Logo of the Atomic Weights Commission Logo of the International Union of Pure and Applied Chemistry


    IsotopeAtomic mass (Da)Isotopic abundance (amount fraction)
    39K 38.963 706 49(3)0.932 581(44)
    40K 39.963 9982(4)0.000 117(1)
    41K 40.961 825 26(3)0.067 302(44)

    In 1975, the Commission recommended Ar(K) = 39.0983(3), based on new mass-spectrometric measurements and results of a mineralogical study of possible isotopic variations. This uncertainty was reduced to 0.0001 in 1979, based on an evaluation of possible variations of the isotope abundances and the effects of small errors in the abundance measurements.

    The Commission added the annotation "g" in 1991 because of the reports indicating values outside the atomic-weight uncertainty. However, this annotation was removed in 1995 when these claims could not be supported.

    The minor isotope, 40K, is radioactive with a total half-life of 1.26(1) Ga, and decays to both 40Ar and 40Ca. As a result of this decay, Ar(K) will decrease by approximately 1.5 parts in million in one half-life. The K/Ar and K/Ca decay systems are used extensively in geochronology.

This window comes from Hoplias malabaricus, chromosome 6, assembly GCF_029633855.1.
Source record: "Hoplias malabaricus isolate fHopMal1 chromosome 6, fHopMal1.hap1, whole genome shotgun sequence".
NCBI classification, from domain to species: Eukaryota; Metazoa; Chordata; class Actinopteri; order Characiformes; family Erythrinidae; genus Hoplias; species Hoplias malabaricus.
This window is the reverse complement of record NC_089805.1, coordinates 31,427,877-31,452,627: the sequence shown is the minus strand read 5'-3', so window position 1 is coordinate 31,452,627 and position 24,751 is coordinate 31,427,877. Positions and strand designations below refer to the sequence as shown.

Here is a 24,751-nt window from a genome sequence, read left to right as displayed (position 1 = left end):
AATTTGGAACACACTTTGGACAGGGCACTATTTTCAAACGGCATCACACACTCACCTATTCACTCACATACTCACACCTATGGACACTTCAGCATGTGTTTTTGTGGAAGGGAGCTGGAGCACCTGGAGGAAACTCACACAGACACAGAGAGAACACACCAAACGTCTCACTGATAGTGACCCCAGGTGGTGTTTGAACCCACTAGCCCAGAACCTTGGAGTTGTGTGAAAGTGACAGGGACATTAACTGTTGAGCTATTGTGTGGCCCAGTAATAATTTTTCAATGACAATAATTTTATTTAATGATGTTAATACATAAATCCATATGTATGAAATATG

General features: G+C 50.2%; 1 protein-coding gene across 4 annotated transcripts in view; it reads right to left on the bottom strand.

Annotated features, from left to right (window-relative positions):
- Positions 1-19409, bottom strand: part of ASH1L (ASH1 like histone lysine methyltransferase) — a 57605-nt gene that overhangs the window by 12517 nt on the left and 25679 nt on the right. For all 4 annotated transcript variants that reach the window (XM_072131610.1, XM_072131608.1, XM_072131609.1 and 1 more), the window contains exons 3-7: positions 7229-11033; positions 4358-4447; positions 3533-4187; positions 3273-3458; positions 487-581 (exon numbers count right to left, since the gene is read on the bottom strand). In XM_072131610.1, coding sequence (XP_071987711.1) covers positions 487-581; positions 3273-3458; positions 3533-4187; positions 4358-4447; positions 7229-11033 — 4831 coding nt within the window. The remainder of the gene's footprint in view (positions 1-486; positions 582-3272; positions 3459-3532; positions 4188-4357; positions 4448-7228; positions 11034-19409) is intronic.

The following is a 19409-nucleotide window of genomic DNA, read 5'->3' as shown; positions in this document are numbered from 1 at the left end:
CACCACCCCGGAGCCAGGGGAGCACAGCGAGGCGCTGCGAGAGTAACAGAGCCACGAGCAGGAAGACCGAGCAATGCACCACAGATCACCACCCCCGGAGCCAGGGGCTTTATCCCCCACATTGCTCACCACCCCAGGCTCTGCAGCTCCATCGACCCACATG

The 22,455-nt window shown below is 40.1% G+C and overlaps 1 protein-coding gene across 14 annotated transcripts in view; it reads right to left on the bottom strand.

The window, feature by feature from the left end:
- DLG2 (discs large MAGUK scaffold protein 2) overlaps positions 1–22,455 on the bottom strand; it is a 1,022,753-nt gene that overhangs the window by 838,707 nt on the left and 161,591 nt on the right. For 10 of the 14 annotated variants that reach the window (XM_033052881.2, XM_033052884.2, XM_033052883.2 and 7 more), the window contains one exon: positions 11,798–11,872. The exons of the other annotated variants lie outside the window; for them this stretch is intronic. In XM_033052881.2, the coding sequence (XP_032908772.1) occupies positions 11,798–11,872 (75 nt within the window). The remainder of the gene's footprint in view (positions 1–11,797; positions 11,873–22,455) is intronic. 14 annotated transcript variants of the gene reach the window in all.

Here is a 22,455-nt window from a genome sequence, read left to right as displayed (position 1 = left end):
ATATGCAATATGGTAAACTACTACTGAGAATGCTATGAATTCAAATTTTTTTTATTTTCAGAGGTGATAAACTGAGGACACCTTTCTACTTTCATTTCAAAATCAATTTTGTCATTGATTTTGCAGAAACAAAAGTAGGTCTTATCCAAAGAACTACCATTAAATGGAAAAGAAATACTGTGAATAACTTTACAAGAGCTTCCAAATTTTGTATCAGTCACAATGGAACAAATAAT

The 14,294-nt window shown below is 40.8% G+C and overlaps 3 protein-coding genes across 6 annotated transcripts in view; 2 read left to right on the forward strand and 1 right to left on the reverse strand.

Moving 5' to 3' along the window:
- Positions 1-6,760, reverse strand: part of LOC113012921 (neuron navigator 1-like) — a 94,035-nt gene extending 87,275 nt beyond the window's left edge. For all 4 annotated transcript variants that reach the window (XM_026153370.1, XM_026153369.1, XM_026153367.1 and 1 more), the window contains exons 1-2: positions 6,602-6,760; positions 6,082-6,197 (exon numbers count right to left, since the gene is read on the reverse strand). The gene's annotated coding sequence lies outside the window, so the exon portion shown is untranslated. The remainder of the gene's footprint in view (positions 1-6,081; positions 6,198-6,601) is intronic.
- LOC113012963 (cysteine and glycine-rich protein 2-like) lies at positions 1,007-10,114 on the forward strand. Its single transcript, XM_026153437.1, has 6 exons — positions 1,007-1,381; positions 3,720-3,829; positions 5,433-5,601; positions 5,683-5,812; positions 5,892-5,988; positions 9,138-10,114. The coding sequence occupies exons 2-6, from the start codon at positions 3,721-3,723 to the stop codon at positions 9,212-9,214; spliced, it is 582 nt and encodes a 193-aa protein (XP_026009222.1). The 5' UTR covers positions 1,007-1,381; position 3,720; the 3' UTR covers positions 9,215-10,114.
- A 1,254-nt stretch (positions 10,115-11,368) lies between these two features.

SOURCE  Atomic weights of the elements: Review 2000 by John R de Laeter et al. Pure Appl. Chem. 2003 (75) 683-800
    © IUPAC 2003


    Ar(K) = 39.0983(1) since 1979

    The name derives from the English "potash" or "pot ashes" because it is found in caustic potash (KOH). The symbol K derives from the Latin kalium via the Arabic qali for alkali. It was first isolated by the British chemist Humphry Davy in 1807 from electrolysis of potash (KOH).